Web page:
One of the great advantages of keeping a photographic record of your trees is that it allows you to consider and plan their future development as well as recording their actual development. When a tree is outside on the benches, we may only study it closely 2 or 3 times a year but if we photograph it and place that photograph prominently on our computer desktop then we see it and think about it every time that we go online. I do this all the time with my own trees and those of my friends and I find that it helps me to see and understand the strengths and weaknesses in their current state of development.
Here is an example that I have been studying and admiring today. It is not my tree. It is a recent acquisition by my friend and fellow club member, Gordon.
When I look this picture I see a little white pine with good potential in a lovely unglazed Japanese pot. Two things stand out for me at the moment.
The first is that the direction and movement in the tree is a little ambiguous. The lower trunk and the lower left character branch are suggesting a left facing movement, while the apex suggests a movement towards the right. Consider it this way. If you were displaying this tree in a show and planed to complete the display with a small accent plant, on which side would you place the accent ? At the moment you could place it at either side and it wouldn’t make much difference but if the trees’ movement and direction were more clearly defined, the position for the accent would be obvious and the overall image would be stronger for it.
Using photo editing software we can visualize both options without harming the tree, to help inform any choice we might make in the future.
The next picture shows the apex reduced to strengthen the movement to the left.
And the next picture shows the bottom left character branch reduced, reinforcing the movement to the right. I personally prefer this one.
The other issue that is very apparent is the relative proportion of the tree and the pot. While the pot is very nice, it is definitely too big for this tree. Using the photo editing software again, we can alter the scale of the pot to bring it more into balance with the scale of the tree.
This Potentilla Fruticosa was planted in the pond basket just over a year ago as an experiment to stimulate quicker root development. At this stage I wasn’t sure what it was doing for the roots but it certainly was attracting a lot of weeds.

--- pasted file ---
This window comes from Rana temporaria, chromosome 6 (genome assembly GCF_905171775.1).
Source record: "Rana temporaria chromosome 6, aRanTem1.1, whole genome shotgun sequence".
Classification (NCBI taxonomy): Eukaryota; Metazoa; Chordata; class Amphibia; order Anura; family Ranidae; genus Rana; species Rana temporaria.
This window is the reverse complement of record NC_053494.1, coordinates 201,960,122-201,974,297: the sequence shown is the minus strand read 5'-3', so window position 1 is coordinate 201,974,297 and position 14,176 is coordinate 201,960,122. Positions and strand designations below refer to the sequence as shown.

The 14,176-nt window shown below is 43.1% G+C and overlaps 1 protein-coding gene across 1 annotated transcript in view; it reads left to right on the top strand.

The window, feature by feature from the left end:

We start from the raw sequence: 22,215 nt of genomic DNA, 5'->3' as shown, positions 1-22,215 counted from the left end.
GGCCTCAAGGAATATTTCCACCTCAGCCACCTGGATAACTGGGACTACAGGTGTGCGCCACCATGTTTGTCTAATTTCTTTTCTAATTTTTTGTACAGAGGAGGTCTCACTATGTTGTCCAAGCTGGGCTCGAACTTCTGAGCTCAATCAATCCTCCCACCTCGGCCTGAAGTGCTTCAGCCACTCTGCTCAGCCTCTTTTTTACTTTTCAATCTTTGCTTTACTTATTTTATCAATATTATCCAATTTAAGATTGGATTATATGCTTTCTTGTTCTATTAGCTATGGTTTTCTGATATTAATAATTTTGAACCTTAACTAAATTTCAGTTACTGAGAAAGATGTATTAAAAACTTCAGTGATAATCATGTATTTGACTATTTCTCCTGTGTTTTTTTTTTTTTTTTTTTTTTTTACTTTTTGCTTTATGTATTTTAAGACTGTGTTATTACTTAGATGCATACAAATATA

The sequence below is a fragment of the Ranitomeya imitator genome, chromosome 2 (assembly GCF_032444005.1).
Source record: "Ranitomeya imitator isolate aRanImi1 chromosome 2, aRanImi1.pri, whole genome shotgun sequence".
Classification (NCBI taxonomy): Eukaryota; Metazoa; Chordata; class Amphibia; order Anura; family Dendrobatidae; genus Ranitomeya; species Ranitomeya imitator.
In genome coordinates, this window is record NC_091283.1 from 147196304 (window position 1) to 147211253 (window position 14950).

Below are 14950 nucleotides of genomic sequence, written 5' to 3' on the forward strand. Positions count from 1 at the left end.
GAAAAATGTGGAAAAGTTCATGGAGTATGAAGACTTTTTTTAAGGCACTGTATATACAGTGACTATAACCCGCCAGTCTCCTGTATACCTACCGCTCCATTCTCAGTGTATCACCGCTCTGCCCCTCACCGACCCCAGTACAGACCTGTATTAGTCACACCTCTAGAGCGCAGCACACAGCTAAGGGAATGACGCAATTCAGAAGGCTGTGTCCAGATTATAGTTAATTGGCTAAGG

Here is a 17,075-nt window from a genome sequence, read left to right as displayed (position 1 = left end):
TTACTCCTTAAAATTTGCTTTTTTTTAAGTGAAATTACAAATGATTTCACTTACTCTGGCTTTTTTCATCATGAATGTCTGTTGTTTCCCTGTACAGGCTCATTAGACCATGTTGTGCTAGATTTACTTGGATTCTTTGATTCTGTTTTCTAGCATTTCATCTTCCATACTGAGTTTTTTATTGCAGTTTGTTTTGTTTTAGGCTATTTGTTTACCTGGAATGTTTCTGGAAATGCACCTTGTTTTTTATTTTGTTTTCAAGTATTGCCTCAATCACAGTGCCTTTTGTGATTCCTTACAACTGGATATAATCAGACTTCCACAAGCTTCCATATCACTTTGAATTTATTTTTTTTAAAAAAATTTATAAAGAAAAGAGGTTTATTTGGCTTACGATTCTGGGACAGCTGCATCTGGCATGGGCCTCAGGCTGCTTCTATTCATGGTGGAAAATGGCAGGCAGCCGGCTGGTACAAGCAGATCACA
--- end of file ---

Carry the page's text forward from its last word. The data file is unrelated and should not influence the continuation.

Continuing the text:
When the tree was removed from the basket I could see that the roots were growing quite well but some of the deadwood in the bottom of the trunk had rotted leaving a very obvious cavernous hole.
I have re-potted it into the ceramic pot you can see in the next picture and filled the hole with a stone which is the same colour as the trunk.
This cotoneaster has been in that small green pot for a year now and it hasn’t put on much new growth.
Today it has been re-potted into this larger blue oval to speed up the ramification of the foliage pads. It can be returned to a smaller pot once this has been completed.
Here are 2 shohin trees that I have been working on today.
The first is a cork barked elm in an Erin pot. I have had this tree for about 4 years, it grows well in our climate and is relatively trouble free. It lost a lower branch on the left hand side over the winter but there is plenty of new growth in that area to replace it.
The next one is a small trident maple root over rock, which I am looking after for my friend Gerry. This little tree was re-potted in the Spring and was slow to leaf out afterwards. It’s doing well now and will need partial defoliation in the next few weeks.
Yesterday I attended the monthly meeting of the Lanarkshire Bonsai Club at Wattston Bonsai. It was a busy day with lots of people passing through the workshop. Some of the members were involved in a number of seasonal tasks including defoliation of deciduous species and the re-potting of trees that respond better to this process when the weather is a little warmer.Here are a few pictures that sum up the day.
Gordon and Stuart discussing a larch.
Dougie and re-potting a juniper with Maurice looking on.
Gordons’ White Pine
Dougies’ defoliated trident over rock
Maurices’ re-potted juniper in a new Bigei pot.
Here are some pictures of 2 cotoneasters in development that have come into flower this week.
The first one was re-potted in spring with a slight change of angle to make the tree more upright.
This is how it looked last autumn.
I have been developing this 2nd tree for about 5 years. It was re-potted into the green pot last year and since then growth has been slow. I may re-pot it into something larger this week to speed up its growth..
It is 1 of 2 shohin trees made from the stump shown in the next picture.
The third and final part of this post will focus on the trade displays.There were 2 bonsai traders at Gardening Scotland in 2016 and both put forward a display for judging by the Scottish Horticultural Society, both were awarded gold medals.
This is an overview of the Watston Bonsai display.
and here are more detailed pictures of some of the trees. Click on any image to see a larger one in gallery mode.
This is an overview of the North of England Bonsai display
and here are some detailed pictures. Click on any image to see a larger one in gallery mode